– This is the most comprehensive study on this patient group ever, says the research leader.
– How long have you struggled with your stomach, asks chief physician Trygve Hausken and sprays gel over the bare stomach.
– From the first day of middle school, the man answers on the bench.
He has now passed 30 and has arrived at the hospital for expert help. The diagnosis is irritable bowel syndrome, a disorder that affects up to 20 percent of the population.
The light is dimmed. Hausken runs the ultrasound probe over the man’s front while looking at the screen.
– There we have the stomach, yes. The liver looks absolutely fine. Here we have the pancreas and here are the intestines.
Everything looks normal, the superior concludes and adds:
– It is typically irritable bowel.
For the man on the bench, the day goes to examinations. First a whole bunch of blood tests. Afterwards, concentration and memory will be tested.
In a few days he will have to return for an MRI examination of the brain. With him home, he gets a net with a form to fill out and a glass for stool samples.
Then follows three months on a strict diet, before going through a new round of testing.
Also read: Ten things you did not know about your gut
– I have met many wide smiles
We know very well that thoughts and feelings are felt in the stomach. But not everyone knows that the gut can affect the brain.
– We think the ratio is 80-20. 80 percent of the influence goes from the intestine to the brain and 20 percent the other way, says Birgitte Berentsen who heads the Brain-Gut Research Group.
The research group has ambitions to better understand the diagnosis of irritable bowel syndrome. And not least, what happens in the brains of people with this common disease.
– I have met patients with irritable bowel syndrome who have not been able to work because they struggle with concentration and memory. They describe it as brain fog, says Berentsen.
The group will examine the brains and intestines of 100 patients with irritable bowel syndrome and compare them with 40 healthy volunteers. So far they are halfway there.
– We want more participants, both patients and healthy. The healthy do not have to go on a strict diet, Berentsen says.
– Do patients feel better after three months on a diet?
– I have at least met a lot of wide smiles, says Berentsen.
Two main roads
The connection between the brain and the gut is about both bacteria and nerve cells. Berentsen explains:
– There are two main roads. One is blood flow. The bacteria in the gut break down the nutrients for us. Altered bacterial composition in the intestine can cause more leakage in the intestinal wall. Thus, bacterial products can follow the blood and sometimes cross the blood-brain barrier.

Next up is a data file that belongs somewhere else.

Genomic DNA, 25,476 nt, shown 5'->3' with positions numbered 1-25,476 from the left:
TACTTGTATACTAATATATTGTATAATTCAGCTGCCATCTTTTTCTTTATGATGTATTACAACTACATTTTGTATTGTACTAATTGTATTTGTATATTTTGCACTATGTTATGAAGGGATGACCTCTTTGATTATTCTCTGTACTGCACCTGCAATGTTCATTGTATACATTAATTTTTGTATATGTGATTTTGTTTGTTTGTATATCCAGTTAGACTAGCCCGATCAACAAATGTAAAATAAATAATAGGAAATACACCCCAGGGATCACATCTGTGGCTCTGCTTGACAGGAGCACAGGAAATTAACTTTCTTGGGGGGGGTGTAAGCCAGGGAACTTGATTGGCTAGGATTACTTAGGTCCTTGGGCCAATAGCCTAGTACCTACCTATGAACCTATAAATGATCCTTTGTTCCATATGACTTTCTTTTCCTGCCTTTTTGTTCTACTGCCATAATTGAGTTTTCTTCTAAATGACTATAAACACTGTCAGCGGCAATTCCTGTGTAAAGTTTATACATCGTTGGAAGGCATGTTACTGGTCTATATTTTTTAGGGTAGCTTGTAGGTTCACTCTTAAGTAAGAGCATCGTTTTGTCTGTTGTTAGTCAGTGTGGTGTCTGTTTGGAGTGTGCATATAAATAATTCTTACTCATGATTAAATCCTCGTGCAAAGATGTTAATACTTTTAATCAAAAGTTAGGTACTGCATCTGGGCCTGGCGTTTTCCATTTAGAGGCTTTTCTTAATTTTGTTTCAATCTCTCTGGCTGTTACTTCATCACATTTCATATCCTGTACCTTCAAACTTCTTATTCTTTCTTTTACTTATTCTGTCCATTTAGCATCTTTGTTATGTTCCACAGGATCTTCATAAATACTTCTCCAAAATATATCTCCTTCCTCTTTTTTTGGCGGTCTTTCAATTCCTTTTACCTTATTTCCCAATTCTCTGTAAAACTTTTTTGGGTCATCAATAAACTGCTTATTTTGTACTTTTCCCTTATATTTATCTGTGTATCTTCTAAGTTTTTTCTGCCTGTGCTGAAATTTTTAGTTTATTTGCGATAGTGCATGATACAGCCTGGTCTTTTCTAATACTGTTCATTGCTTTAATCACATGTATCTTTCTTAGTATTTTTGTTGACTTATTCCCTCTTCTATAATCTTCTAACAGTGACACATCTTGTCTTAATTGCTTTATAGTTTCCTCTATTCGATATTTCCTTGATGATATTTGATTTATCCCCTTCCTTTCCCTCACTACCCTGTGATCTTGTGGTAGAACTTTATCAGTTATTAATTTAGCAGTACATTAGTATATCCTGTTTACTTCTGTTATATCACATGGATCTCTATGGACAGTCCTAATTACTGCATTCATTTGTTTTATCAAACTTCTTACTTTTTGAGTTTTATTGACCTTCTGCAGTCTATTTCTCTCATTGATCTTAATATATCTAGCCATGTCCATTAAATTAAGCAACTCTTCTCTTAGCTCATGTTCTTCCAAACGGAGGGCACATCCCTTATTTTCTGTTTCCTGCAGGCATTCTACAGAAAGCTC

In people with irritable bowel syndrome, we think that this barrier is a little more hollow.
The second connecting pathway is the vagus nerve, which runs between the brain and the intestines. Here the signals go both ways.
– We see that something has happened
Astri Lundervold is a professor and specialist in clinical neuropsychology and participates in the research group.
She says the interest in the project is also great among professionals who work with a number of other disorders such as Parkinson’s, diabetes, ADHD and autism.
– We do not understand the mechanisms yet, but the connection between intestine and stomach is probably important for several diseases, Lundervold says.
The images taken of the participants’ brains before and after months of dieting have not been fully analyzed.
– We expect that brain function is affected after successful treatment, she says.
Reset the bowel
The diet the participants put on is called the low food map. Simply put, it is about avoiding foods that can irritate the gut. The diet is without stone fruits, wheat, rye, onions, garlic and milk sugar, among other things.
– The idea is that this diet removes foods that easily cause stomach ailments. Once this is done, the intention is to carefully reintroduce one food at a time, to see what the stomach actually reacts to, says clinical nutritionist Eline Randulff Hillestad.
She guides the participants through the three months on a diet.
Seven out of ten have a good effect of low-food maps.
– One of our goals is to be able to point out who will benefit from the diet. It will save many participants from a failed attempt and save the hospital resources, says Berentsen.
– The mood and shape get better
Ingrid Gjerde is among the approximately 50 patients who have been through Brain-gut.
She has struggled with her stomach for 10 years and says that she had a good effect from the diet.
– Did you feel more obvious when your stomach was in order?
– The mood and shape get better when you are not sick to your stomach, but whether it cleared your head is difficult to say.
The problem for her has been to stick to the new habits.
– The intention is to carefully introduce new foods, but I have not managed to be as systematic as this requires. I’m a little too fond of the food that is forbidden. It is felt on the stomach.
Published: October 14, 2020 9:02 PM
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